A Fair Work Australia Full Bench has confirmed that section 187(2) of the Fair Work Act 2009 (Cth) (FW Act), which requires that Fair Work Australia (FWA) be satisfied that the good faith bargaining (GFB) requirements be met before approving agreements, applies only where a scope order is in place.  However, it has suggested that whether the GFB requirements have been met may be relevant in determining whether employees have genuinely agreed to make an agreement.

Implications for employers

Employers should remain conscious that whether the GFB requirements have been met may be an issue at agreement approval time. FWA may consider it relevant to determining whether employees have genuinely agreed to make an agreement.  The Philmac case makes clear in particular that employers should ensure that communications regarding the agreement do not exclude some bargaining representatives or employees. Where possible, employers should refrain from providing important communications and conducting voting processes at times when bargaining representatives or employees may be absent, for example, during holiday periods.

However, employers can be reassured that it is only in cases where a scope order is in force that the GFB requirements are a mandatory consideration for FWA.



By way of summary, the facts of this case were that:

  • There were three unions and 11 other bargaining representatives involved in negotiations.
  • When the agreement was lodged for approval, His Honour Senior Deputy President O’Callaghan (SDP O’Callaghan) sought further information about the process of reaching the agreement.  Among other things, he noted that some affected employees had contacted him anonymously to express concerns about the voting process. 
  • A hearing was held on 25 February 2011 to obtain further information about the process.  At that hearing, it became clear that:
    • the agreement had initially been voted down in late November or early December 2010.  Feedback from employees was sought, the matter was discussed with the unions and a fresh version of the agreement prepared;
    • on 17 December 2010, Philmac sent to each of its employees the fresh agreement, an explanation, a ballot paper and a reply paid envelope and advised that the voting period was to run from 31 December 2010 to 5 January 2011.  Votes could be posted or placed directly in a ballot box at Philmac; and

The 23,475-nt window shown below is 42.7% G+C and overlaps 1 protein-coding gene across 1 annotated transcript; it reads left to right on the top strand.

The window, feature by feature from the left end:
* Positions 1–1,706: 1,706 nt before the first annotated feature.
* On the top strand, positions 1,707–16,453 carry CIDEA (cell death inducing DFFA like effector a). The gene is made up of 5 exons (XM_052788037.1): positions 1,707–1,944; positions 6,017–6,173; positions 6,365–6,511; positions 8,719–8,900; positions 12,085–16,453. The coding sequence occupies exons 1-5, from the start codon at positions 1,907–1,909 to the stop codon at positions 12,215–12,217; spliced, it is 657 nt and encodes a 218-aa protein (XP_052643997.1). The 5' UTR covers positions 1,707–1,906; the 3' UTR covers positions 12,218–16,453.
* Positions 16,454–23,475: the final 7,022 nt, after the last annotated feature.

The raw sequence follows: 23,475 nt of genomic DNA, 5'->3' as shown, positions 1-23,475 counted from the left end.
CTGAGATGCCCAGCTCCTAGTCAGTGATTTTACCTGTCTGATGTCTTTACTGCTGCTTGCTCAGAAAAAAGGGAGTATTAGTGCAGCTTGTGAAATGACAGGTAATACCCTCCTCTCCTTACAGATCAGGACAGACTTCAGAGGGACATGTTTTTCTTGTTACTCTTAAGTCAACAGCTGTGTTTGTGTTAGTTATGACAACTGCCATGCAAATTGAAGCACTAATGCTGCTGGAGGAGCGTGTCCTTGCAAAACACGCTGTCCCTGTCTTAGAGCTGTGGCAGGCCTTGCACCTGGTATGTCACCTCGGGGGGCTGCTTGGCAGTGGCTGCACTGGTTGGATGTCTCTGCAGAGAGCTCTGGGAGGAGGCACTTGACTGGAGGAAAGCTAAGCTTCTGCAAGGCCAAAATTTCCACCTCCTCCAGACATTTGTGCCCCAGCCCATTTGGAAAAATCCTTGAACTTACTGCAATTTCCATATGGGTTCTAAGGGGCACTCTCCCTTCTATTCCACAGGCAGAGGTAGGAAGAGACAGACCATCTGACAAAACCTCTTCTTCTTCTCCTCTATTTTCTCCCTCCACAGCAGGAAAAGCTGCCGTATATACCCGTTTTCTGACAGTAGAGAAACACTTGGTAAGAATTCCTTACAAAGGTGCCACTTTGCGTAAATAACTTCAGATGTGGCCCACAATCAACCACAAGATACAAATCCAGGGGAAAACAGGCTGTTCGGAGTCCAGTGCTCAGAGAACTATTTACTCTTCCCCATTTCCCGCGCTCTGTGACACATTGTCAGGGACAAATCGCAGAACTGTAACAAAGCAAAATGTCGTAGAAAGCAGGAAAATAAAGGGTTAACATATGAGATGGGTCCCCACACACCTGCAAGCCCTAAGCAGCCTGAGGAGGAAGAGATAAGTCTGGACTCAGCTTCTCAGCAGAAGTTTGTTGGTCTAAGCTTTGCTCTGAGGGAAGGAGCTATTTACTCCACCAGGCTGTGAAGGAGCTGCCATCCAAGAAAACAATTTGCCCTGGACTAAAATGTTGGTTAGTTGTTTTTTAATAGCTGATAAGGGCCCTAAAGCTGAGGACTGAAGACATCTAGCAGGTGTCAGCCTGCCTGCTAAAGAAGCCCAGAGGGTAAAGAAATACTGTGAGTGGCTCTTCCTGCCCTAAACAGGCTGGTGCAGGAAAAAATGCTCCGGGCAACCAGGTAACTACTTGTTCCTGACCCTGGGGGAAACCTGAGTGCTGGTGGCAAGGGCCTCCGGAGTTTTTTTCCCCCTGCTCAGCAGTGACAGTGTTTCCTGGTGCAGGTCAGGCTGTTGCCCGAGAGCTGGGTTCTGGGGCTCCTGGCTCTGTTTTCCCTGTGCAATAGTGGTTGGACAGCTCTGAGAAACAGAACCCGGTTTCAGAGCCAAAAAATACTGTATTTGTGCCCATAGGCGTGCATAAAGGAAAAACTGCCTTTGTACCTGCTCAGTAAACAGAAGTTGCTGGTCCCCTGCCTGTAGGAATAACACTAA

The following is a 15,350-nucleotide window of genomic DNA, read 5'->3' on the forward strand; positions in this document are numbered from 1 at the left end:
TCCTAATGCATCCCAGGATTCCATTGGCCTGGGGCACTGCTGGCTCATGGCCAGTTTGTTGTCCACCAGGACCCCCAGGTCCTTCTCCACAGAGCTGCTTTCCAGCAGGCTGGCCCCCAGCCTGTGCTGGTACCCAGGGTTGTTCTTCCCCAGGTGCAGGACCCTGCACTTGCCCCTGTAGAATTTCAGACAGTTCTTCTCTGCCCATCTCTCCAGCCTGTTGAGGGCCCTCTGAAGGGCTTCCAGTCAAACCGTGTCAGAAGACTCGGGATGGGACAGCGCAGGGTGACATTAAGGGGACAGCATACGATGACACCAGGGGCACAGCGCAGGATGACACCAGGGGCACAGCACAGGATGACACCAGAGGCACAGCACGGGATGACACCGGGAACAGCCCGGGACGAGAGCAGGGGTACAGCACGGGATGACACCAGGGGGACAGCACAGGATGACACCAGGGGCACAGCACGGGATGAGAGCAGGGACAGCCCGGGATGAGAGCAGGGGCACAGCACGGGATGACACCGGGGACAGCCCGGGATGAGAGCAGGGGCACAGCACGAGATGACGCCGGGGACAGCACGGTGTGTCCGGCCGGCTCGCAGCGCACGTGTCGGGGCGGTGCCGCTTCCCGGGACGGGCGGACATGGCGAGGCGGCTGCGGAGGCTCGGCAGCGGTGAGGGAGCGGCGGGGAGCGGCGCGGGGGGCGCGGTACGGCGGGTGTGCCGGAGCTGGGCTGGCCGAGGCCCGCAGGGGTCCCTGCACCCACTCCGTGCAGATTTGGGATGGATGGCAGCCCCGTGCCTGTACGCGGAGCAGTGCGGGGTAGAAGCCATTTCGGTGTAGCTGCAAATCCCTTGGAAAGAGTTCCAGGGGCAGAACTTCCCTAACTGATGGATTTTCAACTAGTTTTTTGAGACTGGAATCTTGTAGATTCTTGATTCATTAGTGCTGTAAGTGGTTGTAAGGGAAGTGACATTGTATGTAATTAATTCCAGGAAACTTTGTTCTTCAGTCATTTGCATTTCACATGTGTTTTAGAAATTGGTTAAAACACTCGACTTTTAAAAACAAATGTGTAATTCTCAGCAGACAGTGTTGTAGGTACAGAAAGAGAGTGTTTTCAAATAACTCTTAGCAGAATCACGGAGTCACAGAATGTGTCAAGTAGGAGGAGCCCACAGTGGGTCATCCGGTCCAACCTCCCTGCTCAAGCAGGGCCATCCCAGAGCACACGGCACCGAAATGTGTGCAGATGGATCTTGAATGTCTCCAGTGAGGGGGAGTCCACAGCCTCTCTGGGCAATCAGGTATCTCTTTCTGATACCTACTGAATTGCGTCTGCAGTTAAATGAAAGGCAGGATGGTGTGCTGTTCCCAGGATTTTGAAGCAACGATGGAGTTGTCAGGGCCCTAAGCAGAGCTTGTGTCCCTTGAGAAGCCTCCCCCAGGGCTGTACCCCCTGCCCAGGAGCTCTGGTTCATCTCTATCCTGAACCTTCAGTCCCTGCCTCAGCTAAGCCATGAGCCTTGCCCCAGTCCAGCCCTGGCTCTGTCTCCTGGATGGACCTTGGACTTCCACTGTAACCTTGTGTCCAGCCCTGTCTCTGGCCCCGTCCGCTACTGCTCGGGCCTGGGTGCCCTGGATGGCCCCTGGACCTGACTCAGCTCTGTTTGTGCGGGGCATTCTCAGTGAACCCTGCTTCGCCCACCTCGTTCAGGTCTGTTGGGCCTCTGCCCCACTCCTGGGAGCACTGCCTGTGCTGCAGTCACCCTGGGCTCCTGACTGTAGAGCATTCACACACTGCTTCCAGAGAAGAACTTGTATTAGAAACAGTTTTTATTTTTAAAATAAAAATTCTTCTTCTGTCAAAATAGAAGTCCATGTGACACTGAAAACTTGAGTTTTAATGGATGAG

• also on 17 December 2010, Philmac closed for Christmas, re-opening on 4 January 2011.  One of the bargaining representatives, and some employees, did not receive the information in a timely fashion and had difficulty participating in the vote.
  • There was no scope order in operation.

The law

Section 187(2) of the FW Act states that, FWA cannot approve an enterprise agreement unless it is satisfied that this would not be inconsistent with or undermine good faith bargaining for a “proposed enterprise agreement, or an enterprise agreement, in relation to which a scope order is in operation”.

Sections 186(2)(a) and 188 of the FW Act require FWA to be satisfied, prior to approving an agreement, that the employees have genuinely agreed to the agreement.  FWA must be satisfied that there are no reasonable grounds for believing otherwise.

The judgment at first instance

At first instance, SDP O’Callaghan found that there were two questions for him to determine.

  • Firstly, in light of section 187(2), was Philmac’s approach to the fresh agreement consistent with the GFB requirements?

SDP O’Callaghan found that although there was no deliberate non-compliance, the process Philmac followed meant that it had not met the GFB requirements to consult with all bargaining representatives and provide information in a timely manner.  Accordingly, His Honour declined to approve the enterprise agreement.

  • Secondly, did the postal ballot, given that it was sent on the last day of work and over the Christmas period, enable genuine employee agreement to be achieved?

SDP O’Callaghan did not form a concluded view given the conclusion he had reached in relation to section 187(2), but stated that although postal ballots are not inherently unfair, he believed that given the timing issues there was room for doubt about whether employee agreement had been genuine in this case.  

Philmac, supported by the Australian Industry Group, appealed to the Full Bench.

The Full Bench’s findings

The Full Bench, comprised of Senior Deputy Presidents Bolton and Kaufman and Commissioner Bisset, handed down a unanimous judgment.  It found that SDP O’Callaghan had erred in law, as 187(2) only applied if a scope order is in operation.

The Full Bench further stated that its tentative view was that the GFB requirements may be relevant in deciding whether the employees had genuinely agreed to the agreement. It accepted the parties’ proposal to withdraw the application for approval of the agreement and resubmit the agreement to a further ballot of employees. 

Philmac [2011] FWA 1639

Appeal by Philmac Pty Ltd [2011] FWAFB 2668